USICH has been instrumental in our efforts to rethink the systems that have allowed homelessness to persist.
Today, on Barb Poppe’s last day as Executive Director of the US Interagency Council on Homelessness (USICH), I would like to take a moment to recognize the countless contributions that USICH, Barb, and her team have made to our work and that of philanthropy more broadly.
I would be remiss if I didn’t start with the creation and adoption of Opening Doors, the first comprehensive federal plan to end homelessness. Adopted in 2010, the plan aims to end chronic and veterans homelessness by 2015, and homelessness among children, families, and youth and all forms of homelessness by 2020. Opening Doors has provided a real framework for communities – and philanthropy within those communities – to build strategies to end and prevent homelessness. Since 2010, we have witnessed a giant leap forward among our members, who are more effective in their grantmaking and advocacy because they are guided by a clear framework and data.
USICH has facilitated unprecedented collaboration among federal agencies and between the federal government and local communities. USICH has also been instrumental in bringing government and philanthropy together in innovative partnerships that are having positive effects and creating lasting change. Our members are now working closely with U.S. Department of Housing and Urban Development, U.S. Department of Health and Human Services, the Administration for Children and Families, U.S. Department of Education, and now the U.S. Department of Labor.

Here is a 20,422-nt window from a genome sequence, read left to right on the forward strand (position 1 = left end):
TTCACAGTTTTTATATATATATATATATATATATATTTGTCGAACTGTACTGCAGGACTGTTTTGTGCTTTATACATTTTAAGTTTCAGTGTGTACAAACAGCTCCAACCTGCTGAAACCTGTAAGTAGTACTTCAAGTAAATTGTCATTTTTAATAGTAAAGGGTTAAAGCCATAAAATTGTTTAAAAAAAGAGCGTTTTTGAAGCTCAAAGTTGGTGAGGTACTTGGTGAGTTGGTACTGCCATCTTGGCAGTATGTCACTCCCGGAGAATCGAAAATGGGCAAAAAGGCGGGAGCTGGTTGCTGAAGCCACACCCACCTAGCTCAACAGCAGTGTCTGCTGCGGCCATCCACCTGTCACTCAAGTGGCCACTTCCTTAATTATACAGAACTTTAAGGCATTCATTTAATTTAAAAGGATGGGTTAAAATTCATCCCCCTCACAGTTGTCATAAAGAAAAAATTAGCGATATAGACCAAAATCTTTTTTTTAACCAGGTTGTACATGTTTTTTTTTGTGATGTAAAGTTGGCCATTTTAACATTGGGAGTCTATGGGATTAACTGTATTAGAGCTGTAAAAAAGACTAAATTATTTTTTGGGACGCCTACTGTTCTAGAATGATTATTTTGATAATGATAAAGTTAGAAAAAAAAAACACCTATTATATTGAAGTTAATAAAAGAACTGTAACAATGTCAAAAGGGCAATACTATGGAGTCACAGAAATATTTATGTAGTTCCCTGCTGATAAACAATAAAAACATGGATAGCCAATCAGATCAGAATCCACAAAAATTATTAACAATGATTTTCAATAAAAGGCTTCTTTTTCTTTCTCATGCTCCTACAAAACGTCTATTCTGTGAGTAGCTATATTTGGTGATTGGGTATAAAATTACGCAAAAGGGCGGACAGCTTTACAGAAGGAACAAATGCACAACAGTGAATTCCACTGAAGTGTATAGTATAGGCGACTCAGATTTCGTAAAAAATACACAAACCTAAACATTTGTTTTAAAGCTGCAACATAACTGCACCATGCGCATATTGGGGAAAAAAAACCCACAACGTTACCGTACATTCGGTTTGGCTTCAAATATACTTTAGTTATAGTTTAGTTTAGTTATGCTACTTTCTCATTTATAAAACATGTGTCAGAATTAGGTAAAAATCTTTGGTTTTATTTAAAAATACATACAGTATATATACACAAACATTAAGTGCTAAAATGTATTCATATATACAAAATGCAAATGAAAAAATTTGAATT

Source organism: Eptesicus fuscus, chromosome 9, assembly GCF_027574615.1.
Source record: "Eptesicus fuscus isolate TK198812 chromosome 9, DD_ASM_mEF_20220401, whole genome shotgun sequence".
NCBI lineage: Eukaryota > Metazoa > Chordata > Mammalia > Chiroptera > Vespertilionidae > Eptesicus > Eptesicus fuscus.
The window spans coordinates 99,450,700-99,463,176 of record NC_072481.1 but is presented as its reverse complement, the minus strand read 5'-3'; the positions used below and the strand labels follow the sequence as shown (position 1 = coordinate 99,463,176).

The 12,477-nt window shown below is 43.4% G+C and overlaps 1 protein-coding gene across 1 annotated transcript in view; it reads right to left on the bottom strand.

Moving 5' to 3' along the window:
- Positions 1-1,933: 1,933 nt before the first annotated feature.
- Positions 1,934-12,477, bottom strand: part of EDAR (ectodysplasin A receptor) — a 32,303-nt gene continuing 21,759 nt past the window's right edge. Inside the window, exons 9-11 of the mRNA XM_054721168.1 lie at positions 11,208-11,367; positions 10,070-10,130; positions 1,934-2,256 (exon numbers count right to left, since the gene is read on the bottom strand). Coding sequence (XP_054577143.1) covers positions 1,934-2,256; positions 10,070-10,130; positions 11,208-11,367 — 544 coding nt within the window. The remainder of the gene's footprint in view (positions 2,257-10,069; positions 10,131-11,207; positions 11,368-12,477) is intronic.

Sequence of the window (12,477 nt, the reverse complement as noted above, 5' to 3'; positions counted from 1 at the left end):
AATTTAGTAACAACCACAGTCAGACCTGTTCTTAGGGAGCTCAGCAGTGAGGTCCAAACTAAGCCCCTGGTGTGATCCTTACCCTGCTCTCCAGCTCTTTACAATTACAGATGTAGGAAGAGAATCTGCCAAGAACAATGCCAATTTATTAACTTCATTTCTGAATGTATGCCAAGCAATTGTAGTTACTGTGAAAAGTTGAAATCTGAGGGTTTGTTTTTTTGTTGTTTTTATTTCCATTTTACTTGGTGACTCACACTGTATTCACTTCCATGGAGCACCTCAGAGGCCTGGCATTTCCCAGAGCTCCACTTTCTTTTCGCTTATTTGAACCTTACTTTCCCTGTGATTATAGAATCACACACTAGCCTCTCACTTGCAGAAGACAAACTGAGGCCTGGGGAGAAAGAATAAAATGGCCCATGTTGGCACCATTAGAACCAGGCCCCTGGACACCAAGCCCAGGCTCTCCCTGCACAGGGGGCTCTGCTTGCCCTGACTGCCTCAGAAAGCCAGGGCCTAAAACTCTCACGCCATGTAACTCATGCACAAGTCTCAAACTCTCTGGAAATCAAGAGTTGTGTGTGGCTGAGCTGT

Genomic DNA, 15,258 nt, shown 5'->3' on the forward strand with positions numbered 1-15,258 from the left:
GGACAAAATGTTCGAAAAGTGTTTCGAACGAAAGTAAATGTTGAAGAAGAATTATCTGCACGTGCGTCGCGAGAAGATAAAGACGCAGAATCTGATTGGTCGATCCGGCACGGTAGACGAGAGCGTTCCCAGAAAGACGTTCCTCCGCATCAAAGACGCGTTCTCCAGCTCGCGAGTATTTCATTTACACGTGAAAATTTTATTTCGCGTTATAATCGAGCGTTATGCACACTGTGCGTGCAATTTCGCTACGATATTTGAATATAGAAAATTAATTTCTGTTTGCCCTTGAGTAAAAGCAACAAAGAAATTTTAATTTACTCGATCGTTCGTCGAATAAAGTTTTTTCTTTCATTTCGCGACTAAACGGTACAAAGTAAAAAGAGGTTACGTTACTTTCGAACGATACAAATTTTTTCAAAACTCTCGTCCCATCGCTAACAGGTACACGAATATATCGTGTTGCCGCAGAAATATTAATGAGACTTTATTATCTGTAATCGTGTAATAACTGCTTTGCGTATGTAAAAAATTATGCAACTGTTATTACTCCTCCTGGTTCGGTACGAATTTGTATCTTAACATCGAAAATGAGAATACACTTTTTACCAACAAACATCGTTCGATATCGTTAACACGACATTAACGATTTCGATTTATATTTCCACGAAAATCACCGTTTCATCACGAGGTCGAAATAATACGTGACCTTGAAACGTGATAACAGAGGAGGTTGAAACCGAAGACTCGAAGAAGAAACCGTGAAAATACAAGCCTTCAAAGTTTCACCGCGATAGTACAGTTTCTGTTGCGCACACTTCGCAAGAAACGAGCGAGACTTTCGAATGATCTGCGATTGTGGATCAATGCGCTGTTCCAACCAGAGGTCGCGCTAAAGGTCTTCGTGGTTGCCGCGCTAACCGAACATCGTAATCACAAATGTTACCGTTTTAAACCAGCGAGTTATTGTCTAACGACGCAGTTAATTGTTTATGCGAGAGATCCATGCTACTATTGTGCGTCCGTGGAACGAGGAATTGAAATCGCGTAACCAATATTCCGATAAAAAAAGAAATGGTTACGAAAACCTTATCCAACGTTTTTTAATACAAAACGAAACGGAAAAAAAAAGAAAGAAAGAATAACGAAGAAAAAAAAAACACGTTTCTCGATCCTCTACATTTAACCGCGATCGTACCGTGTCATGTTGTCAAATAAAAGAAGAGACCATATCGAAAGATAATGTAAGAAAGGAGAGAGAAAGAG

These relationships are critical for philanthropy. We can only change the system if we work together. Neither government nor philanthropy has enough resources, and we benefit from sharing our perspectives, aligning our resources, and challenging each other to develop innovative, long-lasting solutions. In addition, with USICH’s support, we have a better understanding of philanthropy’s role in a systemic approach to ending homelessness and government agencies have a better understanding of the ways philanthropy can support their own efforts.
In 2012, USICH facilitated a collaboration between government and philanthropy in the Youth Count! The USICH team has been unwavering champions for systems that meet the unique needs of youth and young adults experiencing homelessness. The Youth Count! is an interagency initiative to collect data on unaccompanied youth through age 24 through the existing Point-in-Time count conducted by HUD each year. Funders Together members funded the evaluation of the first count of unsheltered youth in nine cities, with the goal of developing best practices throughout the United States.
We thank USICH for its leadership over the years. Barb, we know that you will continue to use your knowledge, your wisdom, your passion, and your compassion to serve those who find themselves without homes. We look forward to working with you in whatever your new capacity and wish you all the best as you head west, to your own home.
We are so thrilled to continue our work with Laura Zeilinger, the new Executive Director of USICH. She is incredibly knowledgeable and committed, and under her leadership, we know USICH and Funders Together will continue to work together to end and prevent homelessness.
As Executive Director of Funders Together, Anne brings years of expertise in both the corporate and not-for-profit sector. She is passionate about promoting the philanthropic community’s catalytic role in ending homelessness, working with government to create public-private partnerships, and advocating for funding and policies which end, rather than manage, homelessness. Find her at @FTEHAM.
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